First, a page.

Characterization of infrared transmittance in mixed transition metal oxides for solar cells application

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11 Citations (Scopus)


The NiCo2O4 spinel structure was successfully fabricated using wet chemical route followed by calcination at 300 °C. It was observed that the structure of NiCo2O4 is highly dependent upon the temperature. At temperatures higher than 700 °C, NiCo2O4 tends to release one oxygen and change from spinel to rock-salt structure. To obtain a thin film of nickel-cobalt oxides using RF-magnetron sputtering, a solid film was deposited on a glass substrate using the sintered oxide target with the same composition. Furthermore, the electrical conduction and crystallization of the sputtered oxide thin film was also affected by the annealing environment. After detailed characterization and understanding of the phase transformation, a nickel-cobalt oxide film with the lowest resistivity of 0.05 Ω cm and a high transmittance of 90% in the infrared range was finally obtained. In addition, NiCo2O4 spinel thin films with high transmittance in infrared region were used for the front electrode of solar cells. As a result, the solar cells using IR-transparent NiCo2O4 layer exhibit an improved quantum efficiency, which leads to a higher short circuit current density, JSC.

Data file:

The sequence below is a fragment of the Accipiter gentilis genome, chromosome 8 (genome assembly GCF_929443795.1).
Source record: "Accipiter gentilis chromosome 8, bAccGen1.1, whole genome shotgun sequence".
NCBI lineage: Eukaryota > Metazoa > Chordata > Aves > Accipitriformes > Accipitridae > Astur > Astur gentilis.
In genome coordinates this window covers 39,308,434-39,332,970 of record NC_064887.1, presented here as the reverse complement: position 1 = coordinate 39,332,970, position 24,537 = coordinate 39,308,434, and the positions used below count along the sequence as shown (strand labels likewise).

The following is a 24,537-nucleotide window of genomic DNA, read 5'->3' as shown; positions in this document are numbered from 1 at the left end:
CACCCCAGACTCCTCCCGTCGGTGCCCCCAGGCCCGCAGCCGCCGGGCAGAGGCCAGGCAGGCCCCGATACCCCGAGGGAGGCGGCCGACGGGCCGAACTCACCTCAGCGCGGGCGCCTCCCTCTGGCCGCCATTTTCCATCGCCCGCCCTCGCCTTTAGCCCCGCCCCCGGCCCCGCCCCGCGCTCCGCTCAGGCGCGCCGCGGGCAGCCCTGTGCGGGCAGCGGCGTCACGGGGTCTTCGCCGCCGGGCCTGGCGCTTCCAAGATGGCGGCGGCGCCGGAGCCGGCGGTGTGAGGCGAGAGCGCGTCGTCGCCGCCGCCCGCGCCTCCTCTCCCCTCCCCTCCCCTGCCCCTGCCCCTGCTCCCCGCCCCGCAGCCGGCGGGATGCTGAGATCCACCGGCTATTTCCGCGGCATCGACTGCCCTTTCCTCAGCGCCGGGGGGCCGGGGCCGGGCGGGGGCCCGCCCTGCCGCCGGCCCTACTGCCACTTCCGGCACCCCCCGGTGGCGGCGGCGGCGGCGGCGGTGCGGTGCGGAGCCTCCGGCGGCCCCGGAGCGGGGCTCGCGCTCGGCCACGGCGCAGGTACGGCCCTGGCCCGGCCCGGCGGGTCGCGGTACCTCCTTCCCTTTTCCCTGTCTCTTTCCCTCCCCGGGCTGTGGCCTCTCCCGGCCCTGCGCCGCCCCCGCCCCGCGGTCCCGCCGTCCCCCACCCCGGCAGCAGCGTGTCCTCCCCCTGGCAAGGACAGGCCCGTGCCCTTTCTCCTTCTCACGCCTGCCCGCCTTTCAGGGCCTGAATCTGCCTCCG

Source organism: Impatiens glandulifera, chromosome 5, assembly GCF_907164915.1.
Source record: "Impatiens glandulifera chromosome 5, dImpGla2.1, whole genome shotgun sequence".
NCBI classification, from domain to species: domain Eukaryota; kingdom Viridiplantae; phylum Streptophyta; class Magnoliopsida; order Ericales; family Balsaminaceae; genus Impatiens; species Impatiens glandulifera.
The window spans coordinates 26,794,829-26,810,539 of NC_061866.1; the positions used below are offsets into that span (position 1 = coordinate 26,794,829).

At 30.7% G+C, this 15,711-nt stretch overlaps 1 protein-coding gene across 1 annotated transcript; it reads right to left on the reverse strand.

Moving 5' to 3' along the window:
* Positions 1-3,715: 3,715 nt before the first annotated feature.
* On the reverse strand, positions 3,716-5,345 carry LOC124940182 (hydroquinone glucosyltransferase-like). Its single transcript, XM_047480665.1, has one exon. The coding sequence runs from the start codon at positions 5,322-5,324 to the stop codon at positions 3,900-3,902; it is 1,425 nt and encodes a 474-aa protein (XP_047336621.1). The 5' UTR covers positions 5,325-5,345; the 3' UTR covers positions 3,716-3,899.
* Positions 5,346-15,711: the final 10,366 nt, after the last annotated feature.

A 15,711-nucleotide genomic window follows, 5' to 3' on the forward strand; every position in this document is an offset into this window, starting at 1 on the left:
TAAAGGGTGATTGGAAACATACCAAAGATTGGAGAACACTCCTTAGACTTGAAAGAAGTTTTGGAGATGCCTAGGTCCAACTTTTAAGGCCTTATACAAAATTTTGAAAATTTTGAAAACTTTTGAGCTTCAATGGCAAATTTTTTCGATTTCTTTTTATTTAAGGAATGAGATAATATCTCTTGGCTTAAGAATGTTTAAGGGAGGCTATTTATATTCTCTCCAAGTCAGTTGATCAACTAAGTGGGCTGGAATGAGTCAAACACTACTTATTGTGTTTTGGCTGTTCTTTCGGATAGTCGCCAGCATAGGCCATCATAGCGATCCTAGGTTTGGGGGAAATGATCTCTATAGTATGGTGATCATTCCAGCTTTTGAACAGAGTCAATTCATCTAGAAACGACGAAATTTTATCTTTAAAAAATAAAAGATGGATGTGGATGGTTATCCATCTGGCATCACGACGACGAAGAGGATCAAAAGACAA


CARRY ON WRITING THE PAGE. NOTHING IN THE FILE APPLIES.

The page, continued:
Original languageEnglish
Pages (from-to)S460-S463
JournalCeramics International
Publication statusPublished - 2017 Aug

All Science Journal Classification (ASJC) codes

  • Electronic, Optical and Magnetic Materials
  • Ceramics and Composites
  • Process Chemistry and Technology
  • Surfaces, Coatings and Films
  • Materials Chemistry


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